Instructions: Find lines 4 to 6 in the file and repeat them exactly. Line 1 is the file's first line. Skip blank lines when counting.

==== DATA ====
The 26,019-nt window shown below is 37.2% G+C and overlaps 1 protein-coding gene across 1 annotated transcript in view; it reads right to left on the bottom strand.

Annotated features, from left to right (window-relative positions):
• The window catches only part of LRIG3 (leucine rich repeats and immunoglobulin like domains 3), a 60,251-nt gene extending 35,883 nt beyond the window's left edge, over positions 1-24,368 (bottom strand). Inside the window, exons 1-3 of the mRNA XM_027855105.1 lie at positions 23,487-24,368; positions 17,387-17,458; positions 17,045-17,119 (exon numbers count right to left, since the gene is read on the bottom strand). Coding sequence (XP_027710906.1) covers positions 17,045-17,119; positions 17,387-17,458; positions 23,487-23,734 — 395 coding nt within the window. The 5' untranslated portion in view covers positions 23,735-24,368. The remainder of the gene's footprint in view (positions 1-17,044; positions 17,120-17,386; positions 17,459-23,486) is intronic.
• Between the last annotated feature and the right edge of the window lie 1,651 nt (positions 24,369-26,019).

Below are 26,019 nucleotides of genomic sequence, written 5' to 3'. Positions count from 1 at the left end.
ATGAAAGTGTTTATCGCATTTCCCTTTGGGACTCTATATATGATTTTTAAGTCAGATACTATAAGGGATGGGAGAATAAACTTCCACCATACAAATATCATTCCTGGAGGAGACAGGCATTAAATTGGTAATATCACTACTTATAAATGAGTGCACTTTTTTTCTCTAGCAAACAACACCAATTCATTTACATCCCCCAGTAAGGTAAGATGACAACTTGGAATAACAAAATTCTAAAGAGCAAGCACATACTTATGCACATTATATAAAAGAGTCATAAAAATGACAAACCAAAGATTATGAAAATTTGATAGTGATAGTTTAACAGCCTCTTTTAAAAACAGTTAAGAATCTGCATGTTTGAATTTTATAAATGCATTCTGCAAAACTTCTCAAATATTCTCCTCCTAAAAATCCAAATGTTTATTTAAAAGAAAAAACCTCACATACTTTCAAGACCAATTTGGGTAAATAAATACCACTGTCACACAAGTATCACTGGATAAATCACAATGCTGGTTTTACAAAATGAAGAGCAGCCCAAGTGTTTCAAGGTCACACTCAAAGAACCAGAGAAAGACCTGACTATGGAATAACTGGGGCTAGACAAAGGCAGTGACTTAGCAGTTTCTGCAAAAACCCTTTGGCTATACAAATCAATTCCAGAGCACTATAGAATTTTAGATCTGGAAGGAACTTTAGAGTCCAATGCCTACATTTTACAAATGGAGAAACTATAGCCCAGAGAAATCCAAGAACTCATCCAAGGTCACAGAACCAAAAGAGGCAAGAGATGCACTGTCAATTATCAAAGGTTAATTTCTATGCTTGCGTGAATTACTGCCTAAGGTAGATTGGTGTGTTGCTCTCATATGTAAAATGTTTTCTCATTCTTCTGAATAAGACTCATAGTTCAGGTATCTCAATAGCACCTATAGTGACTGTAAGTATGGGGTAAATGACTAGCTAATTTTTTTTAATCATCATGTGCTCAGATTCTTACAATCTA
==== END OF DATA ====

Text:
• Between the last annotated feature and the right edge of the window lie 1,651 nt (positions 24,369-26,019).

Below are 26,019 nucleotides of genomic sequence, written 5' to 3'. Positions count from 1 at the left end.
ATGAAAGTGTTTATCGCATTTCCCTTTGGGACTCTATATATGATTTTTAAGTCAGATACTATAAGGGATGGGAGAATAAACTTCCACCATACAAATATCATTCCTGGAGGAGACAGGCATTAAATTGGTAATATCACTACTTATAAATGAGTGCACTTTTTTTCTCTAGCAAACAACACCAATTCATTTACATCCCCCAGTAAGGTAAGATGACAACTTGGAATAACAAAATTCTAAAGAGCAAGCACATACTTATGCACATTATATAAAAGAGTCATAAAAATGACAAACCAAAGATTATGAAAATTTGATAGTGATAGTTTAACAGCCTCTTTTAAAAACAGTTAAGAATCTGCATGTTTGAATTTTATAAATGCATTCTGCAAAACTTCTCAAATATTCTCCTCCTAAAAATCCAAATGTTTATTTAAAAGAAAAAACCTCACATACTTTCAAGACCAATTTGGGTAAATAAATACCACTGTCACACAAGTATCACTGGATAAATCACAATGCTGGTTTTACAAAATGAAGAGCAGCCCAAGTGTTTCAAGGTCACACTCAAAGAACCAGAGAAAGACCTGACTATGGAATAACTGGGGCTAGACAAAGGCAGTGACTTAGCAGTTTCTGCAAAAACCCTTTGGCTATACAAATCAATTCCAGAGCACTATAGAATTTTAGATCTGGAAGGAACTTTAGAGTCCAATGCCTACATTTTACAAATGGAGAAACTATAGCCCAGAGAAATCCAAGAACTCATCCAAGGTCACAGAACCAAAAGAGGCAAGAGATGCACTGTCAATTATCAAAGGTTAATTTCTATGCTTGCGTGAATTACTGCCTAAGGTAGATTGGTGTGTTGCTCTCATATGTAAAATGTTTTCTCATTCTTCTGAATAAGACTCATAGTTCAGGTATCTCAATAGCACCTATAGTGACTGTAAGTATGGGGTAAATGACTAGCTAATTTTTTTTAATCATCATGTGCTCAGATTCTTACAATCTA